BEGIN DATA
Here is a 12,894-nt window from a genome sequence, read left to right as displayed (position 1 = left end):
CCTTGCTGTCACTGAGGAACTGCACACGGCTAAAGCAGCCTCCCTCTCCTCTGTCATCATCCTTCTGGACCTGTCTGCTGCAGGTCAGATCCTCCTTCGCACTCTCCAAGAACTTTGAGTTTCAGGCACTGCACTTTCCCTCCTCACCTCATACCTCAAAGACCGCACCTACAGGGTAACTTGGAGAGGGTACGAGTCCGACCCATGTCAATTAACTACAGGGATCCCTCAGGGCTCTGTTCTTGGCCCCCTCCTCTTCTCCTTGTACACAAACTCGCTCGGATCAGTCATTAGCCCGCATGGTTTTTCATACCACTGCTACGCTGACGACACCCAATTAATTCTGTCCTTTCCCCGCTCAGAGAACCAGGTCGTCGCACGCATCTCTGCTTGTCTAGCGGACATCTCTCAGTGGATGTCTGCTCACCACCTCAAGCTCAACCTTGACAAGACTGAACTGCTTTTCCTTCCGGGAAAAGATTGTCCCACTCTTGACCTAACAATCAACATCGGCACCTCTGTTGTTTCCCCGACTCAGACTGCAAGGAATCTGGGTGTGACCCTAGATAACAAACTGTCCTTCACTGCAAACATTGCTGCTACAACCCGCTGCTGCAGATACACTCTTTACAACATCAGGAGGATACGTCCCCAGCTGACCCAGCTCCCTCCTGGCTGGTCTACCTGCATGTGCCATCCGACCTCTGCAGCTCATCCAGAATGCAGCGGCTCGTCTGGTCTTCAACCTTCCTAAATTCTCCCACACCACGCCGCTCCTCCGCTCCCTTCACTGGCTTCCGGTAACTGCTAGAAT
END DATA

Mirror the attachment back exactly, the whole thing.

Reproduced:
Here is a 12,894-nt window from a genome sequence, read left to right as displayed (position 1 = left end):
CCTTGCTGTCACTGAGGAACTGCACACGGCTAAAGCAGCCTCCCTCTCCTCTGTCATCATCCTTCTGGACCTGTCTGCTGCAGGTCAGATCCTCCTTCGCACTCTCCAAGAACTTTGAGTTTCAGGCACTGCACTTTCCCTCCTCACCTCATACCTCAAAGACCGCACCTACAGGGTAACTTGGAGAGGGTACGAGTCCGACCCATGTCAATTAACTACAGGGATCCCTCAGGGCTCTGTTCTTGGCCCCCTCCTCTTCTCCTTGTACACAAACTCGCTCGGATCAGTCATTAGCCCGCATGGTTTTTCATACCACTGCTACGCTGACGACACCCAATTAATTCTGTCCTTTCCCCGCTCAGAGAACCAGGTCGTCGCACGCATCTCTGCTTGTCTAGCGGACATCTCTCAGTGGATGTCTGCTCACCACCTCAAGCTCAACCTTGACAAGACTGAACTGCTTTTCCTTCCGGGAAAAGATTGTCCCACTCTTGACCTAACAATCAACATCGGCACCTCTGTTGTTTCCCCGACTCAGACTGCAAGGAATCTGGGTGTGACCCTAGATAACAAACTGTCCTTCACTGCAAACATTGCTGCTACAACCCGCTGCTGCAGATACACTCTTTACAACATCAGGAGGATACGTCCCCAGCTGACCCAGCTCCCTCCTGGCTGGTCTACCTGCATGTGCCATCCGACCTCTGCAGCTCATCCAGAATGCAGCGGCTCGTCTGGTCTTCAACCTTCCTAAATTCTCCCACACCACGCCGCTCCTCCGCTCCCTTCACTGGCTTCCGGTAACTGCTAGAAT